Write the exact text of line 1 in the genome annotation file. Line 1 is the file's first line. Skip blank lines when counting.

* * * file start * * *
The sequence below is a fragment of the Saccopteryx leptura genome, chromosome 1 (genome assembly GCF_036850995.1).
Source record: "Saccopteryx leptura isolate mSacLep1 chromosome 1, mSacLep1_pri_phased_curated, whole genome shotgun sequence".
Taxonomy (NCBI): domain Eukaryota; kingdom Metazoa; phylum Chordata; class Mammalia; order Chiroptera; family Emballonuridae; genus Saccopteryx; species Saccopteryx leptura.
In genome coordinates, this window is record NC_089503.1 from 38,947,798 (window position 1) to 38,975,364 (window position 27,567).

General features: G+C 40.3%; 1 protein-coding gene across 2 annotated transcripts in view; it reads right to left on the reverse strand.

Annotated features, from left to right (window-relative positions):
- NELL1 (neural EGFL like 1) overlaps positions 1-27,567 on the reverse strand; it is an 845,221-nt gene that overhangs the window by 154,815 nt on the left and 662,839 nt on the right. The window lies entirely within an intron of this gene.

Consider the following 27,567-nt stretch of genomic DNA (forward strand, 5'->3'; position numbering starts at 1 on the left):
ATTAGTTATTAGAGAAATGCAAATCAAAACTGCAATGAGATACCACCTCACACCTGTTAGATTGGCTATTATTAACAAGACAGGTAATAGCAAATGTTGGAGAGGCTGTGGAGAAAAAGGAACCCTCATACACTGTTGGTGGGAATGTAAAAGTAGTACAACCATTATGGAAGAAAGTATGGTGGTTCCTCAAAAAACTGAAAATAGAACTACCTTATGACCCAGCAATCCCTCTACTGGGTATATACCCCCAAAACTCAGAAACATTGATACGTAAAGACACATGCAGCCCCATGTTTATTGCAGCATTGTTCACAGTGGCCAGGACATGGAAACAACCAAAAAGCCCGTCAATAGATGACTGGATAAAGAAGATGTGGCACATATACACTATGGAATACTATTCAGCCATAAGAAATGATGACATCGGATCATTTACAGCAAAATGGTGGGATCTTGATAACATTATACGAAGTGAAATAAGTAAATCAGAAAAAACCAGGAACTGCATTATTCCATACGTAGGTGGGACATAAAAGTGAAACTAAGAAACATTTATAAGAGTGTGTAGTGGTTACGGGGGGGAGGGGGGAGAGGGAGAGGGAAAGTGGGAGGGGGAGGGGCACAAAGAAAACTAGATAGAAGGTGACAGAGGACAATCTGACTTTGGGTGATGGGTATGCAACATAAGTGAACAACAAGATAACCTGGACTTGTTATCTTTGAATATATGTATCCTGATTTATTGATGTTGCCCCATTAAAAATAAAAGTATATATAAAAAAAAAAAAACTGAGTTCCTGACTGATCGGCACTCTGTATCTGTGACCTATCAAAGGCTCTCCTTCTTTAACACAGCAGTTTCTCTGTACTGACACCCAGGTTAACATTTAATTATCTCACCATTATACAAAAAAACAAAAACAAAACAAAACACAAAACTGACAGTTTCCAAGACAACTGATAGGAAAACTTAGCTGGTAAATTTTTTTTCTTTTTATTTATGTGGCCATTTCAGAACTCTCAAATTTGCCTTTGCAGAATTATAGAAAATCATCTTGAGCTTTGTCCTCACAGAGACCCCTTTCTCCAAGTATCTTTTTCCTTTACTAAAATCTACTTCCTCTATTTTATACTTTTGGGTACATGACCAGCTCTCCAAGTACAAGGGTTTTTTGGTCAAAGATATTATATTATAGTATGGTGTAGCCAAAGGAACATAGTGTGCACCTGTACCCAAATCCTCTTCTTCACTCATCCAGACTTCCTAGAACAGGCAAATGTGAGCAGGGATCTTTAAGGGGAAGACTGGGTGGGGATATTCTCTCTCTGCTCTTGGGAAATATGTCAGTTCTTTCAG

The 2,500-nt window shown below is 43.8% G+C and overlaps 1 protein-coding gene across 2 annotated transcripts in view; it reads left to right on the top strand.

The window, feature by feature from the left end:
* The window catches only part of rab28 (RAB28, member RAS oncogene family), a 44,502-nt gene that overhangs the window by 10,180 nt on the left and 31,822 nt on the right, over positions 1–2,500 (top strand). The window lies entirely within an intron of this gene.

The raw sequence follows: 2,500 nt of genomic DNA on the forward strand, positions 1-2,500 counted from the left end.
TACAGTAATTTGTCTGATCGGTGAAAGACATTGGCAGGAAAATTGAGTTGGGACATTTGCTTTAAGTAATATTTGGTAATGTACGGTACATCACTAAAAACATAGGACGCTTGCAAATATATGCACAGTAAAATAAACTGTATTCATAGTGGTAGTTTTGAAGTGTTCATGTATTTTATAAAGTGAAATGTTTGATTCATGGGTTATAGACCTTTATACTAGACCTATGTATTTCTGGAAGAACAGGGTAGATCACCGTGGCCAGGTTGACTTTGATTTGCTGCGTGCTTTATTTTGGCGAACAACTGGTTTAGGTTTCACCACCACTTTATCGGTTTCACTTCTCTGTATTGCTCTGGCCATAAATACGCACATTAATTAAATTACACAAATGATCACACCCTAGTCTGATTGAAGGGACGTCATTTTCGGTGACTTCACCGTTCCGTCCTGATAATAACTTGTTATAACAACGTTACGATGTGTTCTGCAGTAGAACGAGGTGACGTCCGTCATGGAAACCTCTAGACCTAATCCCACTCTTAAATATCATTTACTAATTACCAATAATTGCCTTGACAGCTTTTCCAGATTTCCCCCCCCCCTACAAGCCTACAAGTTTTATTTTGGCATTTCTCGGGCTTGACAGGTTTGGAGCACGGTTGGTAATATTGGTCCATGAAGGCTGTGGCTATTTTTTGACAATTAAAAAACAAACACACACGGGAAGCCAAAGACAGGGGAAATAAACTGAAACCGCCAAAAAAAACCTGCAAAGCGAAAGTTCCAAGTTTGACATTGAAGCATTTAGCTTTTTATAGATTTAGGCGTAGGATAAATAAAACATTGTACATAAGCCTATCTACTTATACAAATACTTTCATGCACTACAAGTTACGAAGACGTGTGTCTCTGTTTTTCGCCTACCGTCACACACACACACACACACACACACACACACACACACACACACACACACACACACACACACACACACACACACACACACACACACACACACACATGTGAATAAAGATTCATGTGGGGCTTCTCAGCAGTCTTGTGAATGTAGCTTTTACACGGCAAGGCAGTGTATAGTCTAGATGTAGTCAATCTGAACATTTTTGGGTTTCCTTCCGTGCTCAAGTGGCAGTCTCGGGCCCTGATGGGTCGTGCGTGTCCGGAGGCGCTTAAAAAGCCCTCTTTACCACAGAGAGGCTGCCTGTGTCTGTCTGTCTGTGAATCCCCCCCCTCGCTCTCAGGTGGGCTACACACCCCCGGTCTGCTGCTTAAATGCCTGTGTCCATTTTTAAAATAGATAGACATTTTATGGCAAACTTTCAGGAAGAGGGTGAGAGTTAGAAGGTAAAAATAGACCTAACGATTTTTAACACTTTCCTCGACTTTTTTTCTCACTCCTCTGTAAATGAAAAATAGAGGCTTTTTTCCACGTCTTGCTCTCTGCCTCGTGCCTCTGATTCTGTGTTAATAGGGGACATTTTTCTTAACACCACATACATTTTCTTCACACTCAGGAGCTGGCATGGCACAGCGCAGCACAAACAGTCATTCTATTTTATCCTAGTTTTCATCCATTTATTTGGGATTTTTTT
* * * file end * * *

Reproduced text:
The sequence below is a fragment of the Saccopteryx leptura genome, chromosome 1 (genome assembly GCF_036850995.1).